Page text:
Emperor's Child
Isn't It?
Join date: Mar 2008
2,486 IQ
#1
Hi guys, In my third year of Elec Engineering at uni and I'm designing a valve preamp for guitar as my final year project. Obviously, this will invlove high voltages/currents and I'm a bit weary of blowing el cheapo multimeters (or even worse myself). As a student it comes a matter of price vs quality, so I ask, which multimeters are any good on a budget.

I've been thing of ordering one of these:
http://www.amazon.co.uk/Aidetek-VC97-multimeter-Capacitor-compared/dp/B006DRKN3I/ref=sr_1_2?ie=UTF8&qid=1381252595&sr=8-2&keywords=fluke+multimeter#productDetails
A Fluke copycat, gets decent reviews and looks better than some of the really cheap models.

Any other suggestions/advice?
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bustapr
Marty's loyal follower
Join date: Apr 2010
2,857 IQ
#2
that multimeter has a voltage rating of 1000vdc and has fairly good reviews on reliability, so I would just go with that. big factors on pricing of multimeters is the dial/how the multimeter is read and extra features. this one in particular can read capacitance, temperature, frequency, and test transistors. these are not all common features in cheapo DMMs which usually have a lower voltage rating, low reliability, and just read continuity, voltage, current, and resistance.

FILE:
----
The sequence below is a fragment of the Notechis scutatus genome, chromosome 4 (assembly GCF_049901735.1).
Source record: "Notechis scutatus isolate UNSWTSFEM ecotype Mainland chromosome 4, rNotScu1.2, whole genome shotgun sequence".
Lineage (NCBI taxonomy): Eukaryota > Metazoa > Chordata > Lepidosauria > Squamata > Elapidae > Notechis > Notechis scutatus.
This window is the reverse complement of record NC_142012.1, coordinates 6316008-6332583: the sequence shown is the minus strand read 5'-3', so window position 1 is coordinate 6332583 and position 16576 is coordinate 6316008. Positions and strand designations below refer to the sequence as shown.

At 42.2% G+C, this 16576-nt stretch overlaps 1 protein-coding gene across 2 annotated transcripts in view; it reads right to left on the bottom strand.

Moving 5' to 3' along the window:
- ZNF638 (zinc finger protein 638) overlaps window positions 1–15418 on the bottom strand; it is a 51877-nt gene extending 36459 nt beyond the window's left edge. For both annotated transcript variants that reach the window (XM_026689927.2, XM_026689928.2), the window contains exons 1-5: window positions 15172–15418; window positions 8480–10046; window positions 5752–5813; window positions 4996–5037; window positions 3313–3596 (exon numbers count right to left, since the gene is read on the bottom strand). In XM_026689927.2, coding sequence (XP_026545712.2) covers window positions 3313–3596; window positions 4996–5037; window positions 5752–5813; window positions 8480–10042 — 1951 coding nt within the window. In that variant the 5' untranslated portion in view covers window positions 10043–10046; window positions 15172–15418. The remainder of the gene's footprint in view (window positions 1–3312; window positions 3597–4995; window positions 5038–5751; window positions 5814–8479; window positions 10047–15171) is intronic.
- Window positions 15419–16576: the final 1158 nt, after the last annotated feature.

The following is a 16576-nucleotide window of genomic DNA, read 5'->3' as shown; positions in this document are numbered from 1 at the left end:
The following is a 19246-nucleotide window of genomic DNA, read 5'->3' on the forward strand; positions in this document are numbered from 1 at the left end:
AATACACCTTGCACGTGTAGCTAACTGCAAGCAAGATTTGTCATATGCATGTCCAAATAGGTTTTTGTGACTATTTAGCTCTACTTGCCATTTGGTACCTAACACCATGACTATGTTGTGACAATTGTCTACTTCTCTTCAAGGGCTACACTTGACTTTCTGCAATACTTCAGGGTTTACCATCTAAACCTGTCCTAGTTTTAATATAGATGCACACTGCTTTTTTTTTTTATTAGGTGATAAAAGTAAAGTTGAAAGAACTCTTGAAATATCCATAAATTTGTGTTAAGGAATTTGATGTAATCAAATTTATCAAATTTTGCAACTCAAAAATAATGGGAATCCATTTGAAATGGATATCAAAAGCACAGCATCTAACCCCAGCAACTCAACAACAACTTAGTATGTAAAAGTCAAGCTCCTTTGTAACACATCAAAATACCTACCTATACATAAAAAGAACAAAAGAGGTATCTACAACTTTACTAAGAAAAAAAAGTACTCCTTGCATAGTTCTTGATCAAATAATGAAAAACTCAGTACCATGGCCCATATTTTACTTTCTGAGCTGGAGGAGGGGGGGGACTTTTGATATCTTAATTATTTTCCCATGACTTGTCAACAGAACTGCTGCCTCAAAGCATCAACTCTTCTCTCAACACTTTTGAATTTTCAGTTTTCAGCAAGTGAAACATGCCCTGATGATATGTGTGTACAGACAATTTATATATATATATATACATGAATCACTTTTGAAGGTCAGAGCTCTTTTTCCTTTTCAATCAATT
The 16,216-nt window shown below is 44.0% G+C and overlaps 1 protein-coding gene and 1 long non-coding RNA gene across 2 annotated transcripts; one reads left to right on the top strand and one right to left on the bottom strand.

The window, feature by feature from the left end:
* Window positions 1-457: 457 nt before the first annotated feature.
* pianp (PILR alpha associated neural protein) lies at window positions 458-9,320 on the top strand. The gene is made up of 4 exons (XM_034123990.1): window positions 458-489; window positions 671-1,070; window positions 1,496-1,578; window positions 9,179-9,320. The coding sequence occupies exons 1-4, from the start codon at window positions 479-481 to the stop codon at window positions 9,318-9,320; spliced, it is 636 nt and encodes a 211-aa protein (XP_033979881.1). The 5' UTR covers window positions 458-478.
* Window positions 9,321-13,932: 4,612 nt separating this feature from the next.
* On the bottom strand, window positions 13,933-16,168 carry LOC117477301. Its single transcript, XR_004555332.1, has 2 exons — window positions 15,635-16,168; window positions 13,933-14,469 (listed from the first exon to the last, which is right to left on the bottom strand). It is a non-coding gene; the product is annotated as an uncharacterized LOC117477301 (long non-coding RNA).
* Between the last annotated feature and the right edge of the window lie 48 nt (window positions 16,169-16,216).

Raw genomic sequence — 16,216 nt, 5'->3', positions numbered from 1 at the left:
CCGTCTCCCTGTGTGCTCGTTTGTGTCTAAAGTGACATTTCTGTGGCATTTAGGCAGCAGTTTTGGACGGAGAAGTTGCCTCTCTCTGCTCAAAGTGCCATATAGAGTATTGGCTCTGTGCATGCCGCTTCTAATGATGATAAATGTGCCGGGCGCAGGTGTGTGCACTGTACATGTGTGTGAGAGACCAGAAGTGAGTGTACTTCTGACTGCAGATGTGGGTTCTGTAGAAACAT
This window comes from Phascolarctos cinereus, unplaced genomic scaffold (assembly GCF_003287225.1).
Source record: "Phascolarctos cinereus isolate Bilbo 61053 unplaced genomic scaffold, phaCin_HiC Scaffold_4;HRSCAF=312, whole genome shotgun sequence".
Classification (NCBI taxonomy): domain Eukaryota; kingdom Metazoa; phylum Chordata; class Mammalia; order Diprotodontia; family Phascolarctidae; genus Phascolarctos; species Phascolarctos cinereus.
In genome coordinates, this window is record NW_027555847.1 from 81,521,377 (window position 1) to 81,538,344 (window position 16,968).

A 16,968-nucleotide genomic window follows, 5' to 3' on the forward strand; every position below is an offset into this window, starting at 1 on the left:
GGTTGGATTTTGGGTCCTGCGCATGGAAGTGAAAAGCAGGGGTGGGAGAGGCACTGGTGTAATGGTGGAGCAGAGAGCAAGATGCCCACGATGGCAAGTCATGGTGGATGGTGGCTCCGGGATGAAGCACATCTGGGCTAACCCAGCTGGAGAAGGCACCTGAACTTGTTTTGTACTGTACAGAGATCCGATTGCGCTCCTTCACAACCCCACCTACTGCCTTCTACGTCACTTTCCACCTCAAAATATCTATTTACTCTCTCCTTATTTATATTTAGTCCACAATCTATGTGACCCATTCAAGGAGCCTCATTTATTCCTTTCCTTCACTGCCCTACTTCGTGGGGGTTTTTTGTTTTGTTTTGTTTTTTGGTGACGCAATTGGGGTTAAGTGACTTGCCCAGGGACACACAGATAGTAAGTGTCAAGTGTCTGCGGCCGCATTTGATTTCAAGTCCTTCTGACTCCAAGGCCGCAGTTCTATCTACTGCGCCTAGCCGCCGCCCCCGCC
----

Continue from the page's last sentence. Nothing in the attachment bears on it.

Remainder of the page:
this DMM seems like a good buy. its also very convenient because the you just set the dial to Volts and the DMM tells you whether its mV or V, which can be a pain in the ass figuring out with cheapo DMMs. Also the capacitance meter is necessary for reading capacitors on a board that arent readable(faded font or letters out of sight).

£24.49 seems pretty good.
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Invader Jim
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Join date: Aug 2005
971 IQ
#3
I can't offer any suggestions for brands of quality budget meters but here's my two cents:

Look for a meter with features you'll actually use. Otherwise you are paying more for what you WILL use. All the manufacturing cost goes into bells and whistles and the important stuff is lower quality because of it.

You'll probably never really need a temperature function and if you really need to measure frequency you should get an oscilloscope. Old Teks go for very cheap, usually around 50 bucks, and Tektronix is the Fluke of oscilloscopes.

Capacitance could be handy for measuring unknown or aged caps but a dedicated capacitor tester would be ALOT better (read up on the EICO 950B, Heathkit IT-11/IT-28, and Sprague Tel-Ohmike for info on their myriad of uses).

A transistor test function is basically useless on a DMM. They almost always lump gain and leakage together, giving a higher Hfe than what it actually is (read this for more info). While modern parts have extremely low leakage, you may run onto a bum part and not realize it. A meter you can't trust is worse than useless. The only useful transistor test function I've seen was on an an old expensive Radio Shack meter (iirc it was 60 bucks in 1998) that tells pinout, polarity, and "Hfe". That was actually very handy just because it displayed the CBE pinout and PNP/NPN polarity. The Hfe reading was no different than any other.

Having said all that I bought a $25 10Meg digital meter from walmart several years ago and it's still going strong.

Anyway that's my opinion. That and a dollar will buy you a soda.
Last edited by Invader Jim at Oct 9, 2013,